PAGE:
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massive transfusionThe infusion, in a 24-hour period, of a blood volume that approaches or exceeds the recipient’s calculated blood volume. Massive transfusions are administered in medical or surgical emergencies, or operations involving major blood loss (e.g., hip replacement).
Dilutional/depletional coagulopathy with factor-V and -VIII deficiency and quantitative and/or qualitative platelet defects; metabolic acidosis or alkalosis, hypocalcaemia, volume overload, hypothermia (due to infusion of cool blood, uncommon in practice), arrhythmias, and inability to properly “type” red cells (as most of the circulating RBCs are of donor origin).
Management of complications
Give 4–6 units of platelets and 1–2 units of plasma for each 15 units of RBCs; monitor blood gases and adjust accordingly; IV calcium prn.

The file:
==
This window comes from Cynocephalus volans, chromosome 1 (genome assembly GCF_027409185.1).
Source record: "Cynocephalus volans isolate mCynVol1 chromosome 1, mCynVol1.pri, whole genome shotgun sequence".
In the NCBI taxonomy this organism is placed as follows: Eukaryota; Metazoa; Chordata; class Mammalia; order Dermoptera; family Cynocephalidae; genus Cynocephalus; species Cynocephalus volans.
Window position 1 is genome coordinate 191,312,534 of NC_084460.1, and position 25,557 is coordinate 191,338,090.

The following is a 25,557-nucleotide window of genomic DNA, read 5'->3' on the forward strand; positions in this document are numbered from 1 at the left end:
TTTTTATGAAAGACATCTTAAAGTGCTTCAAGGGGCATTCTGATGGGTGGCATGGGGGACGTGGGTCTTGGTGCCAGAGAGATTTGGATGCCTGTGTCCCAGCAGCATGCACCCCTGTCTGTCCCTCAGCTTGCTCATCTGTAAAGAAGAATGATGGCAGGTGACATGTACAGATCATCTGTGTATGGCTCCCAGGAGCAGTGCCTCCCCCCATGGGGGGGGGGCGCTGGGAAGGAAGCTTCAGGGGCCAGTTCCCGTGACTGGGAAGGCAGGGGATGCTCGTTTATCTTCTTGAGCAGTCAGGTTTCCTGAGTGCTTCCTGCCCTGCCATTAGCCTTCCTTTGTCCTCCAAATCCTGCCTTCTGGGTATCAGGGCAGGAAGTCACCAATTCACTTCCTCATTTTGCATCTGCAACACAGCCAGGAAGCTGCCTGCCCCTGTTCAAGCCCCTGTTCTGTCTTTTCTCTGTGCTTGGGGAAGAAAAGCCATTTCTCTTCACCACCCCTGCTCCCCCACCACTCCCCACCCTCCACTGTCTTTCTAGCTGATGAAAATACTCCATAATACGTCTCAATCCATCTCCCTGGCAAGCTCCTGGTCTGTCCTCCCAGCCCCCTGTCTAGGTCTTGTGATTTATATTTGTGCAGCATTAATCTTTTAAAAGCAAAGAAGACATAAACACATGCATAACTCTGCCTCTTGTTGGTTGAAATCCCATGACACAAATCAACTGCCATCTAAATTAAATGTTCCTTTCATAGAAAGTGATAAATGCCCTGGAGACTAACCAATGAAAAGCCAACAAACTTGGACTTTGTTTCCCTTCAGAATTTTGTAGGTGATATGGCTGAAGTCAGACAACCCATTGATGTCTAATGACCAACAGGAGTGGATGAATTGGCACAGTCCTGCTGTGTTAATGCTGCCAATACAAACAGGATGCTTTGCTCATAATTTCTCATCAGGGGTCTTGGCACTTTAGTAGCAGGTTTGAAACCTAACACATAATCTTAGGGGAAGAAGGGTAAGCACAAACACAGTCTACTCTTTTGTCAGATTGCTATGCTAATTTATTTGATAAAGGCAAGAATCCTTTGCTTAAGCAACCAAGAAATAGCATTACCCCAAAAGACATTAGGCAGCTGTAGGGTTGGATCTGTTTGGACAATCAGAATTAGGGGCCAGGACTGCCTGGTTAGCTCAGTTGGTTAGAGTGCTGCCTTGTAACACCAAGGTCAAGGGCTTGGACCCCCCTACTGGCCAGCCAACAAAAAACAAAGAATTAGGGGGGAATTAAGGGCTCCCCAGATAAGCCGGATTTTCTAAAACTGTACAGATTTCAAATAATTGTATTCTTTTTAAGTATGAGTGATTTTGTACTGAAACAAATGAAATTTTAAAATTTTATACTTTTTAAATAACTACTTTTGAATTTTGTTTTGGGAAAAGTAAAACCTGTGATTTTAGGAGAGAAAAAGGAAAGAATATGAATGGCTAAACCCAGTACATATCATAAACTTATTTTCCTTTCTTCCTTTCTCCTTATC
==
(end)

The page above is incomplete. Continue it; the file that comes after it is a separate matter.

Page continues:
massive transfusionTransfusion medicine The infusion, in a 24-hr period, of a blood volume that approaches or exceeds the recipient's calculated blood volume
CAUTION!Common complications include the dilution of coagulation proteins and platelets (increasing the probability of bleeding); a decrease in the plasma calcium concentration (transfused blood is stored in citrate, which binds calcium); metabolic alkalosis (citrate generates bicarbonate); hypothermia (blood is stored cold and needs to be appropriately warmed before it is infused); and alterations in the serum concentration of potassium.
To address complications of massive transfusion in the acutely bleeding patient, the patient's vital signs, complete blood count, serum chemistries, acid/base balance and PT/PTT should be monitored frequently. Coagulation factors, donated plasma, platelets, and electrolytes should be given as indicated by test results.